Objectives: The pilot study aims to identify the feasibility of using ESM to explore everyday experience in individuals with ASD in preparation for a larger study.
Methods: Two people with Asperger’s syndrome, a male aged 23 and a female aged 31 years, were asked to carry an iPod Touch which prompted them randomly, 7 times/day for 7 days, to repeatedly respond to a short questionnaire (less than 2 minutes in duration) regarding what they were doing, why, with whom, how they felt and what they thought about the involved situation. Semi-structured interviews were completed at the end of sampling. The reasons for activity engagement were then coded into intrinsic motivation, extrinsic motivation and amotivation for analysis. Reliability of the method was examined by comparing means of each participant’s internal experiences between the first and second halves of the week, while validity was investigated by calculating z-scores to account for variation in individual reporting.
Results: The participants responded to the questionnaire 45 and 31 out of 49 times, respectively. There were no significant differences in internal experience, except being involved, between the first and second halves of the week. Compared with responses with extrinsic motivation and amotivation, the responses with intrinsic motivation showed high levels of enjoyment and interest in activity, and preferring to continue the same activity. These findings support the internal validity of the method. In addition, moderate correlations between internal experience (i.e., interest in activities, being involved, enjoyment and anxiety) as well as between loneliness and aspects of reciprocal interaction (i.e., being listened to and caring for others) illustrated the questionnaire can sensitively capture internal experience and thoughts. The participants reported that the questions were straightforward and the method was easy and convenient, although the prompting slightly interfered with their daily activities.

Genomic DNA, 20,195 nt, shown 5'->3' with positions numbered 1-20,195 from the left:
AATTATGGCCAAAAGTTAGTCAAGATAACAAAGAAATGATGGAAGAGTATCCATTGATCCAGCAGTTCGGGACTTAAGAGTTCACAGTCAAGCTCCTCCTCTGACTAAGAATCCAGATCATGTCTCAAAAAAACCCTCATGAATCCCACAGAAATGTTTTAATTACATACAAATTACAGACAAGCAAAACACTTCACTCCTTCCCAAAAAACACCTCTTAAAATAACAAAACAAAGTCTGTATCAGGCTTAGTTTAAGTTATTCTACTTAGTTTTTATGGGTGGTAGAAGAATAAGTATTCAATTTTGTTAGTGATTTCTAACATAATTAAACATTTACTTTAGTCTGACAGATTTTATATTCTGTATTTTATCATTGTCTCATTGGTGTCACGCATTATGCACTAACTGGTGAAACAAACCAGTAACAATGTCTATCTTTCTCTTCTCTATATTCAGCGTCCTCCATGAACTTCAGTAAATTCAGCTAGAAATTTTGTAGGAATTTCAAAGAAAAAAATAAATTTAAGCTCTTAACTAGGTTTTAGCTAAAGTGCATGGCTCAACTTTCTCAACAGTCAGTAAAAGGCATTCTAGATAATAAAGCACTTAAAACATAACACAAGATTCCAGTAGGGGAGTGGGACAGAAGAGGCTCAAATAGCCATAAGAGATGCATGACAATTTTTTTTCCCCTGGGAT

Conclusions: The study has illustrated the feasibility of using ESM in people with ASD to self-report their engagement in daily life by reflecting on their own mental states and thoughts. The study supported the use of ESM for examining internal experience and the impacts of social contexts on everyday experiences in individuals with ASD.
See more of: Cognition and Behavior
See more of: Symptoms, Diagnosis & Phenotype